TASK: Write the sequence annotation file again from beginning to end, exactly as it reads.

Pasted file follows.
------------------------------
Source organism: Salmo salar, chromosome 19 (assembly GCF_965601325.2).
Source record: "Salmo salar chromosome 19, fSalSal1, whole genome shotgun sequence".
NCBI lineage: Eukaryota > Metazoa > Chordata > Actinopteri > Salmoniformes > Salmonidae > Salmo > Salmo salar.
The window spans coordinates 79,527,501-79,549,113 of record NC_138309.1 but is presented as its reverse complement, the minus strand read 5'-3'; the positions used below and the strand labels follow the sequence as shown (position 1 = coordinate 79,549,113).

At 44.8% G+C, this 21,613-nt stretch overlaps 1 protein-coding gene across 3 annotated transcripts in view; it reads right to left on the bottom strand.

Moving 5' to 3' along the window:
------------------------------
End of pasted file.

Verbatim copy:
Source organism: Salmo salar, chromosome 19 (assembly GCF_965601325.2).
Source record: "Salmo salar chromosome 19, fSalSal1, whole genome shotgun sequence".
NCBI lineage: Eukaryota > Metazoa > Chordata > Actinopteri > Salmoniformes > Salmonidae > Salmo > Salmo salar.
The window spans coordinates 79,527,501-79,549,113 of record NC_138309.1 but is presented as its reverse complement, the minus strand read 5'-3'; the positions used below and the strand labels follow the sequence as shown (position 1 = coordinate 79,549,113).

At 44.8% G+C, this 21,613-nt stretch overlaps 1 protein-coding gene across 3 annotated transcripts in view; it reads right to left on the bottom strand.

Moving 5' to 3' along the window: